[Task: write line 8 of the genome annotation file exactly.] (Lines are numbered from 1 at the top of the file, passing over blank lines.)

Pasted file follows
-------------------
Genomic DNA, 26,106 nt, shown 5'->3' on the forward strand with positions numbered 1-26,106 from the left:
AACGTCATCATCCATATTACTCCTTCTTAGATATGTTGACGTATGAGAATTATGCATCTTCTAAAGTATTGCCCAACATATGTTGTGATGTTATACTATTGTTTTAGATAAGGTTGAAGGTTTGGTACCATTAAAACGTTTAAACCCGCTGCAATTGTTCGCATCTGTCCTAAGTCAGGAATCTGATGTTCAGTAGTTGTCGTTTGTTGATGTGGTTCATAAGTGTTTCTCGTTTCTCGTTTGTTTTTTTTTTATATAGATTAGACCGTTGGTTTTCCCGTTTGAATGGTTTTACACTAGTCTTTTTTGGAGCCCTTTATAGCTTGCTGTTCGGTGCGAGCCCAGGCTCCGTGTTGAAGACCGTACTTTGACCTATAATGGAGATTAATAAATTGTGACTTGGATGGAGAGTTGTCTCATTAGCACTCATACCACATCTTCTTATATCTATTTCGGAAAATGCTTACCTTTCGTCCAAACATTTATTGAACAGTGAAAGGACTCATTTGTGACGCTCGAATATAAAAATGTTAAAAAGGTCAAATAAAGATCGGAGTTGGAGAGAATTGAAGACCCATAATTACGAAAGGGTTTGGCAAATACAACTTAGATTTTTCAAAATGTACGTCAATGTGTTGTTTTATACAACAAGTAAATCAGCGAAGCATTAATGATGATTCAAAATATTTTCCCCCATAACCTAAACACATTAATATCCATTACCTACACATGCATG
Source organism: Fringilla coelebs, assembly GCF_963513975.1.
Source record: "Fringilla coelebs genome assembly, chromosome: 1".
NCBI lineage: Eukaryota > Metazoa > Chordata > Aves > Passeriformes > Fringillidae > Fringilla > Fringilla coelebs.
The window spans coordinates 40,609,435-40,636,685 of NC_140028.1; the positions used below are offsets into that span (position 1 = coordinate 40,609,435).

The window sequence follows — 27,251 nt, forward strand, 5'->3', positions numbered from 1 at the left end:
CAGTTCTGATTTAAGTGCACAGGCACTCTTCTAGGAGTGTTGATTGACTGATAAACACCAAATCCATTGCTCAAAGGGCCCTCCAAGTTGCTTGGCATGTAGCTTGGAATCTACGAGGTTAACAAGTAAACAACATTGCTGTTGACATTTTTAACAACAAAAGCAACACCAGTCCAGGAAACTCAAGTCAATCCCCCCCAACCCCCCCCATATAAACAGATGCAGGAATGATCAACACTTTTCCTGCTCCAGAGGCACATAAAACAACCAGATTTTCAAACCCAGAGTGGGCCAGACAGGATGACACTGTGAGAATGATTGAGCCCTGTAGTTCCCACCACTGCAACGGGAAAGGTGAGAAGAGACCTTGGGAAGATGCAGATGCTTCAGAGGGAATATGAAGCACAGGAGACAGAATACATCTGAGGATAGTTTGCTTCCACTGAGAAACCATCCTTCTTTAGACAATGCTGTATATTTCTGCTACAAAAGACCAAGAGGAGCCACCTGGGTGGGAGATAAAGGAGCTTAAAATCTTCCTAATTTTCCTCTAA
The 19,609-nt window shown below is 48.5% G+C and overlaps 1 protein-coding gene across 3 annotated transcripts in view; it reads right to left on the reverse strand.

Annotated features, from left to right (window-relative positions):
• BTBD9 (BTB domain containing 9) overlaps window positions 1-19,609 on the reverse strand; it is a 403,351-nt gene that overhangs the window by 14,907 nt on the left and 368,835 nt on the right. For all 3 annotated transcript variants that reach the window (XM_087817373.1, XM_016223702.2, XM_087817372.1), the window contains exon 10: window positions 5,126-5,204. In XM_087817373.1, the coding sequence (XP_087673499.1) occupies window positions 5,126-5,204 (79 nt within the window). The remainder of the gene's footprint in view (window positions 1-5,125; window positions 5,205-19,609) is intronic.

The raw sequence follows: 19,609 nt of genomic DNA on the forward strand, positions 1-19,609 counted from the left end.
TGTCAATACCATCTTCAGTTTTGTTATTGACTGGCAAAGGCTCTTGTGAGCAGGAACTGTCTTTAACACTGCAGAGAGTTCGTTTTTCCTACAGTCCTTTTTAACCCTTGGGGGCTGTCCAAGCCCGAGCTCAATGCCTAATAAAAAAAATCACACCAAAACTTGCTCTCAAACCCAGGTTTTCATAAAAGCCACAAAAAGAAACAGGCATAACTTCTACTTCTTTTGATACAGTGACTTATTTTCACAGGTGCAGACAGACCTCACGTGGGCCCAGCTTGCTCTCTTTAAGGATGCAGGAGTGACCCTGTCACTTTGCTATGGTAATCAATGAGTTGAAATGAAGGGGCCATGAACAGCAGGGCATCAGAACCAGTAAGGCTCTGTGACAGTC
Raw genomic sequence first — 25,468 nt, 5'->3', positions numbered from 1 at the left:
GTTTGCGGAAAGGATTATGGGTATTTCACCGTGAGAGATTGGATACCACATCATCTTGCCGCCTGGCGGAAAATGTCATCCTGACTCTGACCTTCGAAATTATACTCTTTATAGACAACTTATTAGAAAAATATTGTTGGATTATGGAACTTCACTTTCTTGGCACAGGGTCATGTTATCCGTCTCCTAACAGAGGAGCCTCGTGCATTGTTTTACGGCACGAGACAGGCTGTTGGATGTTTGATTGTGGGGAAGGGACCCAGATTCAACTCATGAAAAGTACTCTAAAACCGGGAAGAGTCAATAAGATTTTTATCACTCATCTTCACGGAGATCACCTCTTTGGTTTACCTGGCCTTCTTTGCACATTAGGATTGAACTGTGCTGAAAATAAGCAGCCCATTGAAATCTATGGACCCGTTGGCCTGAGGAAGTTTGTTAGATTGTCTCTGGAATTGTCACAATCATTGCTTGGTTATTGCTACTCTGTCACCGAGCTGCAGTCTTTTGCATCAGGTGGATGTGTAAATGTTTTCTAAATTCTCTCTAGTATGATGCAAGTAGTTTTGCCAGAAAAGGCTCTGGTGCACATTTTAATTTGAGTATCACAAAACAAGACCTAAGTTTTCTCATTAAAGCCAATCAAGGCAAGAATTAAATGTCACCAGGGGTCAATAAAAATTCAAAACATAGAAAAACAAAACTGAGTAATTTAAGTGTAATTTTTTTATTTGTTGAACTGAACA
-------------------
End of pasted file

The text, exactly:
CAGTTCTGATTTAAGTGCACAGGCACTCTTCTAGGAGTGTTGATTGACTGATAAACACCAAATCCATTGCTCAAAGGGCCCTCCAAGTTGCTTGGCATGTAGCTTGGAATCTACGAGGTTAACAAGTAAACAACATTGCTGTTGACATTTTTAACAACAAAAGCAACACCAGTCCAGGAAACTCAAGTCAATCCCCCCCAACCCCCCCCATATAAACAGATGCAGGAATGATCAACACTTTTCCTGCTCCAGAGGCACATAAAACAACCAGATTTTCAAACCCAGAGTGGGCCAGACAGGATGACACTGTGAGAATGATTGAGCCCTGTAGTTCCCACCACTGCAACGGGAAAGGTGAGAAGAGACCTTGGGAAGATGCAGATGCTTCAGAGGGAATATGAAGCACAGGAGACAGAATACATCTGAGGATAGTTTGCTTCCACTGAGAAACCATCCTTCTTTAGACAATGCTGTATATTTCTGCTACAAAAGACCAAGAGGAGCCACCTGGGTGGGAGATAAAGGAGCTTAAAATCTTCCTAATTTTCCTCTAA